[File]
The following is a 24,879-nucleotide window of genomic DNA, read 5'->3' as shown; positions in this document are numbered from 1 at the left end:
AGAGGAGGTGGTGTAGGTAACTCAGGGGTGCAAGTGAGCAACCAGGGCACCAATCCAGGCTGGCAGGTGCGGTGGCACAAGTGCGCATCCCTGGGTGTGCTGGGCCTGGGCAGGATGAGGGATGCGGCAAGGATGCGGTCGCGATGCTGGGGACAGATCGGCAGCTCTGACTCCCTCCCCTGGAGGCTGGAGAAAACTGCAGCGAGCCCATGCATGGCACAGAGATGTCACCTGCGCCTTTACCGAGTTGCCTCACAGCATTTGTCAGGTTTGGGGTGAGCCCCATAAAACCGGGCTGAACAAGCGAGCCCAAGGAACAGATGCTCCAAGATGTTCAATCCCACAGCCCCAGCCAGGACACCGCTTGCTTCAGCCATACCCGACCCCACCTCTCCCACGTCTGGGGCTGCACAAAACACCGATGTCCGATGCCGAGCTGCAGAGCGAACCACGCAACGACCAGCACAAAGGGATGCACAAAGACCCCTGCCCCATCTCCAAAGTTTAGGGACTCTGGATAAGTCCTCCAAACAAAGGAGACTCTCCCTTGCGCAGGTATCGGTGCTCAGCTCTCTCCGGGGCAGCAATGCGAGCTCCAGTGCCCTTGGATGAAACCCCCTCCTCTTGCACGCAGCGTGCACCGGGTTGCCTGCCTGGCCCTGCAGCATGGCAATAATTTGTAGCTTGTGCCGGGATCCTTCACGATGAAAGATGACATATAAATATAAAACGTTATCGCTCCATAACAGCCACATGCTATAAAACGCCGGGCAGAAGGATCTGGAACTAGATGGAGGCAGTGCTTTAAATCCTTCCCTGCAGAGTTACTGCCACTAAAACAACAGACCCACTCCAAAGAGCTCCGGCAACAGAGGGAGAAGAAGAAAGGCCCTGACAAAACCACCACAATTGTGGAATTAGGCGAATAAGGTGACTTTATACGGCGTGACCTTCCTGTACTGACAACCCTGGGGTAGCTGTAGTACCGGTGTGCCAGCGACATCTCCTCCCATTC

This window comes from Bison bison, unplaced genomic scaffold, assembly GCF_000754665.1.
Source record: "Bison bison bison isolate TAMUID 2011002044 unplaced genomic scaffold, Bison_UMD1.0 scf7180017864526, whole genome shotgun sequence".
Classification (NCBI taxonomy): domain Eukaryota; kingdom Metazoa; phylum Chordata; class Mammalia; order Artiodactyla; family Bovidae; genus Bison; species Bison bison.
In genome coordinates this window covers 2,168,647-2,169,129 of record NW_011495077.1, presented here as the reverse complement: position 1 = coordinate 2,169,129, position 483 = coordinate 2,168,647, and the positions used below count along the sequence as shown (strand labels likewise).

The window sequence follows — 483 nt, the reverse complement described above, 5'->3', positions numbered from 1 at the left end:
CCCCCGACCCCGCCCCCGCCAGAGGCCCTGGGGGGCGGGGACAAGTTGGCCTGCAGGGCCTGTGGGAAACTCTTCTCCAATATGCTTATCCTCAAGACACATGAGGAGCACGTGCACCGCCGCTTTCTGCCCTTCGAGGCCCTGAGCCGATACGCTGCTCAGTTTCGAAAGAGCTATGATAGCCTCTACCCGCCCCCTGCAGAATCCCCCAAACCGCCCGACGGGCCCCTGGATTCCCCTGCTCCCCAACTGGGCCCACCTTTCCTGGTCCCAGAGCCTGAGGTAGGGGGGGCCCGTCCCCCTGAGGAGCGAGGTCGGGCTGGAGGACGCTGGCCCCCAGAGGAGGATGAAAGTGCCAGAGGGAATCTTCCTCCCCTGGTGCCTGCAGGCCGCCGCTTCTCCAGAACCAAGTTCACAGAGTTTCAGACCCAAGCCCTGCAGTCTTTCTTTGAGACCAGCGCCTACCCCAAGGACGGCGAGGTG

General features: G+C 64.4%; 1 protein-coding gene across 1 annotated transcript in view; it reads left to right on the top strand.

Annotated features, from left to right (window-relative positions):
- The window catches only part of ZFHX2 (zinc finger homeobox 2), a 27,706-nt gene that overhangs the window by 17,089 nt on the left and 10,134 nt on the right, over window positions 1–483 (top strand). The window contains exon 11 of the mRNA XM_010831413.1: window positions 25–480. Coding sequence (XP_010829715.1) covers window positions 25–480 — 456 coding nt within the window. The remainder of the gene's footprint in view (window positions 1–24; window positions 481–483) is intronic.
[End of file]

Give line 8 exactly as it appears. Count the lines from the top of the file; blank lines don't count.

CCCCCGACCCCGCCCCCGCCAGAGGCCCTGGGGGGCGGGGACAAGTTGGCCTGCAGGGCCTGTGGGAAACTCTTCTCCAATATGCTTATCCTCAAGACACATGAGGAGCACGTGCACCGCCGCTTTCTGCCCTTCGAGGCCCTGAGCCGATACGCTGCTCAGTTTCGAAAGAGCTATGATAGCCTCTACCCGCCCCCTGCAGAATCCCCCAAACCGCCCGACGGGCCCCTGGATTCCCCTGCTCCCCAACTGGGCCCACCTTTCCTGGTCCCAGAGCCTGAGGTAGGGGGGGCCCGTCCCCCTGAGGAGCGAGGTCGGGCTGGAGGACGCTGGCCCCCAGAGGAGGATGAAAGTGCCAGAGGGAATCTTCCTCCCCTGGTGCCTGCAGGCCGCCGCTTCTCCAGAACCAAGTTCACAGAGTTTCAGACCCAAGCCCTGCAGTCTTTCTTTGAGACCAGCGCCTACCCCAAGGACGGCGAGGTG